The Submarines | Fire

Where did you get the name The Submarines?

Blake: I wish we had a better story for that. It just kind of came up, and we instantly loved it.

John: I like the underwater-ness of it. But then submarines can be claustrophobic. And so can relationships.

Blake: It can be both really lonesome and really claustrophobic.

So being a couple as well as a band, do you have nights where you just want to go out and have a nice dinner and not talk about the band, like married couples with families try to not talk about the kids for a night?

Blake: Yes, but we always fail at it.

John: That is something we are failing at miserably, actually.

Blake: We really try to do that, and it will be like ten minutes before something comes up. Because bands are different than even jobs; not that people don’t care about their jobs, but we are always trying to figure out how to make things different or better or thinking of something in a song we want to try, and that is exciting, and you want to talk about it. So then after a few minutes you are right back into it again.

You have had your songs in episodes of the show Nip/Tuck, and the songs “You, Me and the Bourgeoisie” and “Submarine Symphonika” were used in Apple commercials for the iPhone 3G and iPhone 3GS. What do you think of your songs being placed in so many commercials and TV spots? Are you a fan of the products, do you really even care?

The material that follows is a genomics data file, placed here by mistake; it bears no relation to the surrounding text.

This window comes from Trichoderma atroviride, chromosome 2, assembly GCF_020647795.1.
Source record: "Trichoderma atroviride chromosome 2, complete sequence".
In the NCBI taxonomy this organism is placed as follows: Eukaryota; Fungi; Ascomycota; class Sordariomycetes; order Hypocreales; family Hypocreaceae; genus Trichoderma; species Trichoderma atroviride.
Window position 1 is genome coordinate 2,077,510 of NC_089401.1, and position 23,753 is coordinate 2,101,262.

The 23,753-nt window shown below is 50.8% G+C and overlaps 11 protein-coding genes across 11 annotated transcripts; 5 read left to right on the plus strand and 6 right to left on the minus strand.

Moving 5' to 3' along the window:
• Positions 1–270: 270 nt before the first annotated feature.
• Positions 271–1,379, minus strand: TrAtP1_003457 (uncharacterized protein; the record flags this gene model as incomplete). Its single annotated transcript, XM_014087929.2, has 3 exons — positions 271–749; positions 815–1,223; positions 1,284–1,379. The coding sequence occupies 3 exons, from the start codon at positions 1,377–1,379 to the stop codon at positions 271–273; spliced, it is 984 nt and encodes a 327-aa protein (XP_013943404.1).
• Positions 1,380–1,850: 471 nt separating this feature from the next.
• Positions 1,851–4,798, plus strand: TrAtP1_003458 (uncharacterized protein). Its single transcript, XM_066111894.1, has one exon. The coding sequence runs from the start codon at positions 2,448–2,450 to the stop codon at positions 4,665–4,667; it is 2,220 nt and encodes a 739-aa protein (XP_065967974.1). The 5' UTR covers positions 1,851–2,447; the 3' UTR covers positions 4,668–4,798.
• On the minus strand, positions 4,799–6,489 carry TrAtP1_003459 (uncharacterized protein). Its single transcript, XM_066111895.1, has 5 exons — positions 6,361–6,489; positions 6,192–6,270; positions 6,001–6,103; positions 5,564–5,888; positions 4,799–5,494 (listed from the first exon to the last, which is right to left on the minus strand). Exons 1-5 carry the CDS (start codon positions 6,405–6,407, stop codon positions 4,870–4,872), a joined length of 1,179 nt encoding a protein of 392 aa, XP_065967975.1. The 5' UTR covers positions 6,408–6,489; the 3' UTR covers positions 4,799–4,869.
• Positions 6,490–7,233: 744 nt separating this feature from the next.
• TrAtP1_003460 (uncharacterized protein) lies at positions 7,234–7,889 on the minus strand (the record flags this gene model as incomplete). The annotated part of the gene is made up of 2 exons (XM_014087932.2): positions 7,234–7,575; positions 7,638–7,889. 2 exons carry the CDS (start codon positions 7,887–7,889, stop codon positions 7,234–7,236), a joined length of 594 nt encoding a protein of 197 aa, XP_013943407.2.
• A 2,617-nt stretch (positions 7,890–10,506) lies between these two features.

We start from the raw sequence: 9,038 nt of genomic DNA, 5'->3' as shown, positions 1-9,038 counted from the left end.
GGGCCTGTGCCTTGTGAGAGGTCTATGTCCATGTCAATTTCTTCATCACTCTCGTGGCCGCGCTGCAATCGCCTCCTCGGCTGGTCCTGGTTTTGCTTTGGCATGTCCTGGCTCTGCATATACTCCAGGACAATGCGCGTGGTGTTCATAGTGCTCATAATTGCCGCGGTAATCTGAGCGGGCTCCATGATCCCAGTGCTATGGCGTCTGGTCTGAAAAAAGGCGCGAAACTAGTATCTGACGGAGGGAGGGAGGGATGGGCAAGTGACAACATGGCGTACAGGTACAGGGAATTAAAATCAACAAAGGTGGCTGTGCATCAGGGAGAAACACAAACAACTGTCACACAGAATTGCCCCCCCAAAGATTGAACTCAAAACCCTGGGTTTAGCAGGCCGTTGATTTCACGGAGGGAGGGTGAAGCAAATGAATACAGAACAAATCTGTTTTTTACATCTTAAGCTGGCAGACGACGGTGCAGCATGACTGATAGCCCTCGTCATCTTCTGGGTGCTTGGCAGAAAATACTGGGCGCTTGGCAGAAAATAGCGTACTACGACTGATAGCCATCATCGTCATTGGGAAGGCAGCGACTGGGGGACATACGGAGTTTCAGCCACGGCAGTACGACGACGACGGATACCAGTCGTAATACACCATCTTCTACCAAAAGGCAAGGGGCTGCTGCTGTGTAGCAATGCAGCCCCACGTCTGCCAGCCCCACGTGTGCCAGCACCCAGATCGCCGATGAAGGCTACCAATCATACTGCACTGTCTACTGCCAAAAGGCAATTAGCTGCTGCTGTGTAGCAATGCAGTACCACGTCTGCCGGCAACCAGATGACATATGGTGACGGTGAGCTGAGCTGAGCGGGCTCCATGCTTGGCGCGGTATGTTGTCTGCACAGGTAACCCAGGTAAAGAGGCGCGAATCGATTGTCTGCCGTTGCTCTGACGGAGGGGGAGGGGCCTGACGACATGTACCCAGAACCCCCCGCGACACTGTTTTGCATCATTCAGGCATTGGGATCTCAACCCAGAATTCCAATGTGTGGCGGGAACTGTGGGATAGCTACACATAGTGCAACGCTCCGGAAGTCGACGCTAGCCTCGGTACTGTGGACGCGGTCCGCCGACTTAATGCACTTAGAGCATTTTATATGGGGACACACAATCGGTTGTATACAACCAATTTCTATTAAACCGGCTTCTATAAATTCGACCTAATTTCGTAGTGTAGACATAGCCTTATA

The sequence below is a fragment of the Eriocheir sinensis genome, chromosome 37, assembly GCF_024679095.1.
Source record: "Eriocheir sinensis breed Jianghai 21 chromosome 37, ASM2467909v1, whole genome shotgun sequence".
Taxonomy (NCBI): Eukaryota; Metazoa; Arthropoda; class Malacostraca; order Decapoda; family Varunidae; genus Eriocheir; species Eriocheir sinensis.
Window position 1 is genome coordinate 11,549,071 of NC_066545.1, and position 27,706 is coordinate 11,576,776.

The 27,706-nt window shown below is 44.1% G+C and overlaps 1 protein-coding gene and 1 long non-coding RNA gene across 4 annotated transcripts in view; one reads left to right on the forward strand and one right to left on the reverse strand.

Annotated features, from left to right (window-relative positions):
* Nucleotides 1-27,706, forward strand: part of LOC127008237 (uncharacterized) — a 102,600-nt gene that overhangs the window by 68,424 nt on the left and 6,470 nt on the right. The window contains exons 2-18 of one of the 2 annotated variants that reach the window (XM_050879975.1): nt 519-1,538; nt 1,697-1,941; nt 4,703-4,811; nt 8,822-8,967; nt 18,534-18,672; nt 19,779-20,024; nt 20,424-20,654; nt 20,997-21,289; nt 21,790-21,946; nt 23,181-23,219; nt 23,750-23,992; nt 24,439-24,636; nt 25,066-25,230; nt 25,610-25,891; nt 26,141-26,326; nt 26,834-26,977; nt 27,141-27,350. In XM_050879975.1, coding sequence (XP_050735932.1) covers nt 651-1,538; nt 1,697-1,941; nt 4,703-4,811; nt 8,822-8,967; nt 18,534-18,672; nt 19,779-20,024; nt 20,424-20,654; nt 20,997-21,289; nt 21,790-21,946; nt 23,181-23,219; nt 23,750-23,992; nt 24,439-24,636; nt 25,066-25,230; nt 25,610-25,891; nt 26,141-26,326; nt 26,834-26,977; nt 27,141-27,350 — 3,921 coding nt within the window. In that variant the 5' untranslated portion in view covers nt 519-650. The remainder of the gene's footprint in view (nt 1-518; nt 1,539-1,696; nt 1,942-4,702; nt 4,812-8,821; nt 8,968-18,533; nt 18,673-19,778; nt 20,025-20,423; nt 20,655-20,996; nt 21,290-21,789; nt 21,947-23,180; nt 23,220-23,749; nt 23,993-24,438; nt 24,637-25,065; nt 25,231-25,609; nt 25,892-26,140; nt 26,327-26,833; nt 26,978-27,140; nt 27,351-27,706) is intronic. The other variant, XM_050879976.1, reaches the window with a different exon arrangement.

Blake: You almost never get to see the final product when you approve it. I have seen I think, all of it, and I love it, I love being a part of current popular culture in that way. Even if it is a show we don’t watch much.

John: It is a similar feeling to hearing your song on the radio. But TV shows bury that stuff in the background most of the time. But the Apple ad, you couldn’t escape it, which was great actually. It was instrumental in a way that didn’t throw us into this next level like Feist or something like that. And Steve Jobs actually gets the final say on those things, so it was flattering that he picked us.

Blake: Hopefully it just served as an introduction to us for some people.